It is good to see if your elected leaders can be removed. To Americans this might seem nutty, but Africa and the Middle East have a tradition that election results can become permanent. Plus they had many complaints about the writing of the constitution, and since their take over of power the Muslim Brotherhood has been trying to consolidate power. We see that free election in Turkey can create terrible autocracies. 

    • #14
    • July 2, 2013, at 11:09 AM PDT
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  15. R. Craigen Inactive

    What nobody is mentioning here is the extremely high public support in Egypt for an open military assault on Israel, and the number of well-placed army officials who are of the same view. This could be a poisoned pawn. Is the Obama admin paying attention? NATO? The UN? Didn’t think so.

    • #15
    • July 2, 2013, at 11:32 AM PDT
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  16. Brad B. Inactive

    Welcome news for a change. Morsi is a brutal dictator who has bludgeoned the Copts and secular Egyptians. His departure and ideally death would be welcome news to people who care about religious and political freedom.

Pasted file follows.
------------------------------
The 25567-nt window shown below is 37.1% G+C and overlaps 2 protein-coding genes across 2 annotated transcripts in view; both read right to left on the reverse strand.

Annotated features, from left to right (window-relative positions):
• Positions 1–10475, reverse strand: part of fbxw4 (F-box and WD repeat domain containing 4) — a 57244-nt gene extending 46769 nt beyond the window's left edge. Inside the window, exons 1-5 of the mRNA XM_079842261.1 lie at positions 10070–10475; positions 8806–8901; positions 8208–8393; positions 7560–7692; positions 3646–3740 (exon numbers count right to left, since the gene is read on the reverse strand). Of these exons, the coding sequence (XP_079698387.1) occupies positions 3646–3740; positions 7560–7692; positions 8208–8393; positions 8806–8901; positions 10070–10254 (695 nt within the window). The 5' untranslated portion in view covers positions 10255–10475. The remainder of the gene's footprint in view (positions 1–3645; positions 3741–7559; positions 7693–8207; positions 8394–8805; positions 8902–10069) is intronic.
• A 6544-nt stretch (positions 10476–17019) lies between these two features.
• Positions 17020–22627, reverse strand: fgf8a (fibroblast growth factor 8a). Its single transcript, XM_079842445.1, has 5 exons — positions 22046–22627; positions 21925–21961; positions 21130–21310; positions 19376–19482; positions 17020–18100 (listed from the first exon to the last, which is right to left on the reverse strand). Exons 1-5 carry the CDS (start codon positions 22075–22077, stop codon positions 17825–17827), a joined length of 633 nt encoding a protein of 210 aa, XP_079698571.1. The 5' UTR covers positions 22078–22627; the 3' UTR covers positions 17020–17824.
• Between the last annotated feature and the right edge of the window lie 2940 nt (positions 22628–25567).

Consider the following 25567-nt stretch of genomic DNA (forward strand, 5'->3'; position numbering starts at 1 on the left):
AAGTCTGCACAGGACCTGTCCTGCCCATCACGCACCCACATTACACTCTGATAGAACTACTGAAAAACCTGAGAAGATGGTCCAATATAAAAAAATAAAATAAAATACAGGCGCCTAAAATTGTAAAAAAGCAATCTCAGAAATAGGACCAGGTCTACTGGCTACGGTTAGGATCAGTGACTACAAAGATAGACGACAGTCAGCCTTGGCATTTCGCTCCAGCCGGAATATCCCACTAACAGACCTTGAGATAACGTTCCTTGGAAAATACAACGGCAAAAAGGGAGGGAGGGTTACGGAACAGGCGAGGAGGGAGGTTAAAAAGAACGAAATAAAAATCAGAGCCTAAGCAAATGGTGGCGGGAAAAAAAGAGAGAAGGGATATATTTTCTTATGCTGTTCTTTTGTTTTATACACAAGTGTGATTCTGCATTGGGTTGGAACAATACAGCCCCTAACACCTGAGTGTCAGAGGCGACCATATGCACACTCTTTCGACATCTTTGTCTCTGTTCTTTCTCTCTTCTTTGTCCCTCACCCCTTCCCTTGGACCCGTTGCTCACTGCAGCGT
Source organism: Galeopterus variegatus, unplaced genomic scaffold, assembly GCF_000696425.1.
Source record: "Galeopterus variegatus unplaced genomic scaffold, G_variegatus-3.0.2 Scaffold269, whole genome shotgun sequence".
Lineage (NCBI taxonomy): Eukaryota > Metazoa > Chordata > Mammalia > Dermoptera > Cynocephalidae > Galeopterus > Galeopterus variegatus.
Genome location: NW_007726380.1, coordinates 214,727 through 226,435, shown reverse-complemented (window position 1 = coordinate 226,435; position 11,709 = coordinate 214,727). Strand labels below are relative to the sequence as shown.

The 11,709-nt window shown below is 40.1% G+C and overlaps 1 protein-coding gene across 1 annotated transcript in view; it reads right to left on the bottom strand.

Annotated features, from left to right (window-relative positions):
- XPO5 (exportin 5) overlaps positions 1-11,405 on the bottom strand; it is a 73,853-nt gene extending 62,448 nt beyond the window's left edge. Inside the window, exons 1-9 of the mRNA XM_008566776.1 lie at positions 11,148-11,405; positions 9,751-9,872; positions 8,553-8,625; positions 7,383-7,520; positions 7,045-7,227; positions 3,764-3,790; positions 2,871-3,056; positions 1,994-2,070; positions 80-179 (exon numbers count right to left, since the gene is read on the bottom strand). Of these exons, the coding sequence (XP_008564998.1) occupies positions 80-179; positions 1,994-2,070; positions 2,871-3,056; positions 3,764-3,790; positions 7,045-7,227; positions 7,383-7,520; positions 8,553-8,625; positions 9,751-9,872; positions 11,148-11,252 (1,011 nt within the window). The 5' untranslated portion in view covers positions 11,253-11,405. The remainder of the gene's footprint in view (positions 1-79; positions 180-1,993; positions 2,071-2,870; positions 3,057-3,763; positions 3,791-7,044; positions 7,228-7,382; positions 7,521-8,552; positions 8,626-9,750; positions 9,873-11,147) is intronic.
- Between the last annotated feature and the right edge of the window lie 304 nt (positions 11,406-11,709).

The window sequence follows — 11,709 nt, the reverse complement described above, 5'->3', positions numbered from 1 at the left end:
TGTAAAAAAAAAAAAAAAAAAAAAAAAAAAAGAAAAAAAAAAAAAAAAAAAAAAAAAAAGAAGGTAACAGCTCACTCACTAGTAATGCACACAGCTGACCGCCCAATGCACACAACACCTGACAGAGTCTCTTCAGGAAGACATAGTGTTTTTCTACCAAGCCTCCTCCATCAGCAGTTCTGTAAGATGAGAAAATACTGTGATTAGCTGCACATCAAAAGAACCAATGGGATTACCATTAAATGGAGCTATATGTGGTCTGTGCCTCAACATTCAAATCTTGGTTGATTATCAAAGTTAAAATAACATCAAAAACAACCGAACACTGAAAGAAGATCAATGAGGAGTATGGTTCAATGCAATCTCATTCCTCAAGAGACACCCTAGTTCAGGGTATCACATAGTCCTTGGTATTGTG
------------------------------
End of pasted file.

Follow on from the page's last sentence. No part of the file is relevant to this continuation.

• #16
    • July 2, 2013, at 12:05 PM PDT
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  17. Israel P. Inactive

    Interesting about the army. I thought he had replaced much of the professional military leadership with personal or ideological loyalists.

    Maybe he thought so too.

    • #17
    • July 2, 2013, at 12:09 PM PDT
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  18. Percival Thatcher
    Israel P.: Interesting about the army. I thought he had replaced much of the professional military leadership with personal or ideological loyalists.

    Maybe he thought so too. · 0 minutes ago

    He didn’t have enough time. Morsi was too busy giving in to all the worst impulses of the Muslim Brotherhood to do what Gül did in Turkey right away.

    Any replacements Morsi has had time to make have got to be wondering right now who their subordinates have been talking to lately.

    • #18
    • July 2, 2013, at 12:20 PM PDT
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  19. Spin Inactive

    See what happens when you place all your trust in a single, central figure? We should totally try that here in the U.S. Oh, wait….

    • #19
    • July 2, 2013, at 12:43 PM PDT